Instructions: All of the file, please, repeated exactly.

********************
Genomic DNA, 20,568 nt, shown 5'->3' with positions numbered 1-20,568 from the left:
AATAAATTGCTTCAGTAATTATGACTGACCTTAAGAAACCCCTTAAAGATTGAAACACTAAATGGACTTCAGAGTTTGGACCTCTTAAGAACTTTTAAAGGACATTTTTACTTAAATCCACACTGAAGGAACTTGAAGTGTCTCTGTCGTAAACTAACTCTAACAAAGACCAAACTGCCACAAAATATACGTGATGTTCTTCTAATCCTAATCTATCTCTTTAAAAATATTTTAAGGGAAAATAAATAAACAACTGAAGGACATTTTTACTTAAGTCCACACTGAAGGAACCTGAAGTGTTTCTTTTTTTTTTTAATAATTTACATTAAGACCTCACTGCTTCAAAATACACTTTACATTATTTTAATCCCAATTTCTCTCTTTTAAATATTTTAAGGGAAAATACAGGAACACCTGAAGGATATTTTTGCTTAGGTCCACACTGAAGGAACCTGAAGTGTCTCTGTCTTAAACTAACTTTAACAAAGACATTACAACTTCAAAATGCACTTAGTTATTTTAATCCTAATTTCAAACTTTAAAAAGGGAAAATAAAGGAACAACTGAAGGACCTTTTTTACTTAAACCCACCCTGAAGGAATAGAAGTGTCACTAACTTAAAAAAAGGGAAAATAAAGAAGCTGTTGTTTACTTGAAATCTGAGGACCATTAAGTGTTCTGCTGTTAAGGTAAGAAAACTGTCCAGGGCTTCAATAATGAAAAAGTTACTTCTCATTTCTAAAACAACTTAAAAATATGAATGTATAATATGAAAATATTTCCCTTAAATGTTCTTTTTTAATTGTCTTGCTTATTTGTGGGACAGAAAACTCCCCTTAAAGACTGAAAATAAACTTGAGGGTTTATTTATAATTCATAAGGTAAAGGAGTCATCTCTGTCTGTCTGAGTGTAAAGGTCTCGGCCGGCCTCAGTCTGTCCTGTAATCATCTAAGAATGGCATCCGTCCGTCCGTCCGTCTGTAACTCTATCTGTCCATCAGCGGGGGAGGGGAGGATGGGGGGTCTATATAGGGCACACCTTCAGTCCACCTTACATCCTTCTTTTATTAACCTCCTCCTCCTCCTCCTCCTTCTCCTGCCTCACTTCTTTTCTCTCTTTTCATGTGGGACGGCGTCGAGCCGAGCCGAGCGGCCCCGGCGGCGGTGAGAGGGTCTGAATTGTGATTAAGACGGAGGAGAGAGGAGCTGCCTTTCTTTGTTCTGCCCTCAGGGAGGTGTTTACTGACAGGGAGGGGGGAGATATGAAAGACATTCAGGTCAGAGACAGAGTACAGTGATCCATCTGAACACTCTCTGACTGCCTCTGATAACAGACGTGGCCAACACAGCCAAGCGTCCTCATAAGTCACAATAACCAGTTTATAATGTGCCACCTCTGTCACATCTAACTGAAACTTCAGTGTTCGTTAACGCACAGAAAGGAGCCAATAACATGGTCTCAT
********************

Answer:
Genomic DNA, 20,568 nt, shown 5'->3' with positions numbered 1-20,568 from the left:
AATAAATTGCTTCAGTAATTATGACTGACCTTAAGAAACCCCTTAAAGATTGAAACACTAAATGGACTTCAGAGTTTGGACCTCTTAAGAACTTTTAAAGGACATTTTTACTTAAATCCACACTGAAGGAACTTGAAGTGTCTCTGTCGTAAACTAACTCTAACAAAGACCAAACTGCCACAAAATATACGTGATGTTCTTCTAATCCTAATCTATCTCTTTAAAAATATTTTAAGGGAAAATAAATAAACAACTGAAGGACATTTTTACTTAAGTCCACACTGAAGGAACCTGAAGTGTTTCTTTTTTTTTTTAATAATTTACATTAAGACCTCACTGCTTCAAAATACACTTTACATTATTTTAATCCCAATTTCTCTCTTTTAAATATTTTAAGGGAAAATACAGGAACACCTGAAGGATATTTTTGCTTAGGTCCACACTGAAGGAACCTGAAGTGTCTCTGTCTTAAACTAACTTTAACAAAGACATTACAACTTCAAAATGCACTTAGTTATTTTAATCCTAATTTCAAACTTTAAAAAGGGAAAATAAAGGAACAACTGAAGGACCTTTTTTACTTAAACCCACCCTGAAGGAATAGAAGTGTCACTAACTTAAAAAAAGGGAAAATAAAGAAGCTGTTGTTTACTTGAAATCTGAGGACCATTAAGTGTTCTGCTGTTAAGGTAAGAAAACTGTCCAGGGCTTCAATAATGAAAAAGTTACTTCTCATTTCTAAAACAACTTAAAAATATGAATGTATAATATGAAAATATTTCCCTTAAATGTTCTTTTTTAATTGTCTTGCTTATTTGTGGGACAGAAAACTCCCCTTAAAGACTGAAAATAAACTTGAGGGTTTATTTATAATTCATAAGGTAAAGGAGTCATCTCTGTCTGTCTGAGTGTAAAGGTCTCGGCCGGCCTCAGTCTGTCCTGTAATCATCTAAGAATGGCATCCGTCCGTCCGTCCGTCTGTAACTCTATCTGTCCATCAGCGGGGGAGGGGAGGATGGGGGGTCTATATAGGGCACACCTTCAGTCCACCTTACATCCTTCTTTTATTAACCTCCTCCTCCTCCTCCTCCTTCTCCTGCCTCACTTCTTTTCTCTCTTTTCATGTGGGACGGCGTCGAGCCGAGCCGAGCGGCCCCGGCGGCGGTGAGAGGGTCTGAATTGTGATTAAGACGGAGGAGAGAGGAGCTGCCTTTCTTTGTTCTGCCCTCAGGGAGGTGTTTACTGACAGGGAGGGGGGAGATATGAAAGACATTCAGGTCAGAGACAGAGTACAGTGATCCATCTGAACACTCTCTGACTGCCTCTGATAACAGACGTGGCCAACACAGCCAAGCGTCCTCATAAGTCACAATAACCAGTTTATAATGTGCCACCTCTGTCACATCTAACTGAAACTTCAGTGTTCGTTAACGCACAGAAAGGAGCCAATAACATGGTCTCAT